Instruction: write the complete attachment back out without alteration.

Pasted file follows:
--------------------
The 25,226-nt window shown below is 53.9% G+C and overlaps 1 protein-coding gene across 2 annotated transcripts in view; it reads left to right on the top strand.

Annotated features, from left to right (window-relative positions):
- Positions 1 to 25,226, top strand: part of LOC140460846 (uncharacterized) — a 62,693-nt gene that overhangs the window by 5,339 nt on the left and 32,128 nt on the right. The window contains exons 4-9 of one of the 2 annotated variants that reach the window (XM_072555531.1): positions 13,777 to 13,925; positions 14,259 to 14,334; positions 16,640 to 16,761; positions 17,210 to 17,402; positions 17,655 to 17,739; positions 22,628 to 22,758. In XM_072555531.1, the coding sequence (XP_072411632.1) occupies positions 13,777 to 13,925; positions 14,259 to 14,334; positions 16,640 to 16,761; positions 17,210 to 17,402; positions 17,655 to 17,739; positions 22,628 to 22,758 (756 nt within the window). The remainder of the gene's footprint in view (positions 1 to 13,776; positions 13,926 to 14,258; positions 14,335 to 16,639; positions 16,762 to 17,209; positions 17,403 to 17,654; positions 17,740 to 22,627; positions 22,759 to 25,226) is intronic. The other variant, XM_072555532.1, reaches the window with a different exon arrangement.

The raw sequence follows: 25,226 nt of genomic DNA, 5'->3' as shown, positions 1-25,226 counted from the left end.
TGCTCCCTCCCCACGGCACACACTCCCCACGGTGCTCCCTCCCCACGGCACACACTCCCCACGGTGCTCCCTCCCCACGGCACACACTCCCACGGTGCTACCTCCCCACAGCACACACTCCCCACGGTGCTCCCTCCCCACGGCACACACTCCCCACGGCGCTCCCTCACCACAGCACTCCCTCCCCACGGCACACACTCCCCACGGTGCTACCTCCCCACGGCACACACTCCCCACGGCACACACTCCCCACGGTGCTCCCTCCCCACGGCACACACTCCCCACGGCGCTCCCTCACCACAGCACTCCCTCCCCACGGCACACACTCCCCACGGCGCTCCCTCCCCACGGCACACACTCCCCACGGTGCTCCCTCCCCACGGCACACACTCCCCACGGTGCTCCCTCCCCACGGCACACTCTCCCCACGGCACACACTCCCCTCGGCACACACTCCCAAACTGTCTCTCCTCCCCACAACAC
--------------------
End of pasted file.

The 25,226-nt window shown below is 53.9% G+C and overlaps 1 protein-coding gene across 2 annotated transcripts in view; it reads left to right on the top strand.

Annotated features, from left to right (window-relative positions):
- Positions 1 to 25,226, top strand: part of LOC140460846 (uncharacterized) — a 62,693-nt gene that overhangs the window by 5,339 nt on the left and 32,128 nt on the right. The window contains exons 4-9 of one of the 2 annotated variants that reach the window (XM_072555531.1): positions 13,777 to 13,925; positions 14,259 to 14,334; positions 16,640 to 16,761; positions 17,210 to 17,402; positions 17,655 to 17,739; positions 22,628 to 22,758. In XM_072555531.1, the coding sequence (XP_072411632.1) occupies positions 13,777 to 13,925; positions 14,259 to 14,334; positions 16,640 to 16,761; positions 17,210 to 17,402; positions 17,655 to 17,739; positions 22,628 to 22,758 (756 nt within the window). The remainder of the gene's footprint in view (positions 1 to 13,776; positions 13,926 to 14,258; positions 14,335 to 16,639; positions 16,762 to 17,209; positions 17,403 to 17,654; positions 17,740 to 22,627; positions 22,759 to 25,226) is intronic. The other variant, XM_072555532.1, reaches the window with a different exon arrangement.

The raw sequence follows: 25,226 nt of genomic DNA, 5'->3' as shown, positions 1-25,226 counted from the left end.
TGCTCCCTCCCCACGGCACACACTCCCCACGGTGCTCCCTCCCCACGGCACACACTCCCCACGGTGCTCCCTCCCCACGGCACACACTCCCACGGTGCTACCTCCCCACAGCACACACTCCCCACGGTGCTCCCTCCCCACGGCACACACTCCCCACGGCGCTCCCTCACCACAGCACTCCCTCCCCACGGCACACACTCCCCACGGTGCTACCTCCCCACGGCACACACTCCCCACGGCACACACTCCCCACGGTGCTCCCTCCCCACGGCACACACTCCCCACGGCGCTCCCTCACCACAGCACTCCCTCCCCACGGCACACACTCCCCACGGCGCTCCCTCCCCACGGCACACACTCCCCACGGTGCTCCCTCCCCACGGCACACACTCCCCACGGTGCTCCCTCCCCACGGCACACTCTCCCCACGGCACACACTCCCCTCGGCACACACTCCCAAACTGTCTCTCCTCCCCACAACAC